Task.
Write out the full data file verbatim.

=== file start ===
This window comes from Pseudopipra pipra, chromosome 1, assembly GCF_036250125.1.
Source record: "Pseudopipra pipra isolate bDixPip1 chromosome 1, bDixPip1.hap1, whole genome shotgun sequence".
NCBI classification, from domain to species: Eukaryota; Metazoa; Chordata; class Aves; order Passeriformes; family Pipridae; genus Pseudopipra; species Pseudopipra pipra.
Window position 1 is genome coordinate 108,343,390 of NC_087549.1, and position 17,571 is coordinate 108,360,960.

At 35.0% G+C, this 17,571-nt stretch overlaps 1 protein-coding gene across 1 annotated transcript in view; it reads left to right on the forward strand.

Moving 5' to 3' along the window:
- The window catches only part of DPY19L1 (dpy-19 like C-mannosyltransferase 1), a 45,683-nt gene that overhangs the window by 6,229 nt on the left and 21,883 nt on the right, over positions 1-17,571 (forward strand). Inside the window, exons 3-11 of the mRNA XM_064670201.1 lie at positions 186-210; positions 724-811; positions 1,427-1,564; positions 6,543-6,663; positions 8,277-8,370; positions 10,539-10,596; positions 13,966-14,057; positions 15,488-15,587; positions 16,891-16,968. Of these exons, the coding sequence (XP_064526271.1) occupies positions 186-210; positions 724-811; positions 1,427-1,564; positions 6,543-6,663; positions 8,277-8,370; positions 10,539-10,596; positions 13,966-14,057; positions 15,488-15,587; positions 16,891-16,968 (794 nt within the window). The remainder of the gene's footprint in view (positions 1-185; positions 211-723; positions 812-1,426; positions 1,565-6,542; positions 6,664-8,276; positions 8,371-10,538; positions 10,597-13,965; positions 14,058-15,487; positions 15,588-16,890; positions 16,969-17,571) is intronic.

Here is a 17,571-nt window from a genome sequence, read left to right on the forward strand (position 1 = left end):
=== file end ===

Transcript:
This window comes from Pseudopipra pipra, chromosome 1, assembly GCF_036250125.1.
Source record: "Pseudopipra pipra isolate bDixPip1 chromosome 1, bDixPip1.hap1, whole genome shotgun sequence".
NCBI classification, from domain to species: Eukaryota; Metazoa; Chordata; class Aves; order Passeriformes; family Pipridae; genus Pseudopipra; species Pseudopipra pipra.
Window position 1 is genome coordinate 108,343,390 of NC_087549.1, and position 17,571 is coordinate 108,360,960.

At 35.0% G+C, this 17,571-nt stretch overlaps 1 protein-coding gene across 1 annotated transcript in view; it reads left to right on the forward strand.

Moving 5' to 3' along the window:
- The window catches only part of DPY19L1 (dpy-19 like C-mannosyltransferase 1), a 45,683-nt gene that overhangs the window by 6,229 nt on the left and 21,883 nt on the right, over positions 1-17,571 (forward strand). Inside the window, exons 3-11 of the mRNA XM_064670201.1 lie at positions 186-210; positions 724-811; positions 1,427-1,564; positions 6,543-6,663; positions 8,277-8,370; positions 10,539-10,596; positions 13,966-14,057; positions 15,488-15,587; positions 16,891-16,968. Of these exons, the coding sequence (XP_064526271.1) occupies positions 186-210; positions 724-811; positions 1,427-1,564; positions 6,543-6,663; positions 8,277-8,370; positions 10,539-10,596; positions 13,966-14,057; positions 15,488-15,587; positions 16,891-16,968 (794 nt within the window). The remainder of the gene's footprint in view (positions 1-185; positions 211-723; positions 812-1,426; positions 1,565-6,542; positions 6,664-8,276; positions 8,371-10,538; positions 10,597-13,965; positions 14,058-15,487; positions 15,588-16,890; positions 16,969-17,571) is intronic.

Here is a 17,571-nt window from a genome sequence, read left to right on the forward strand (position 1 = left end):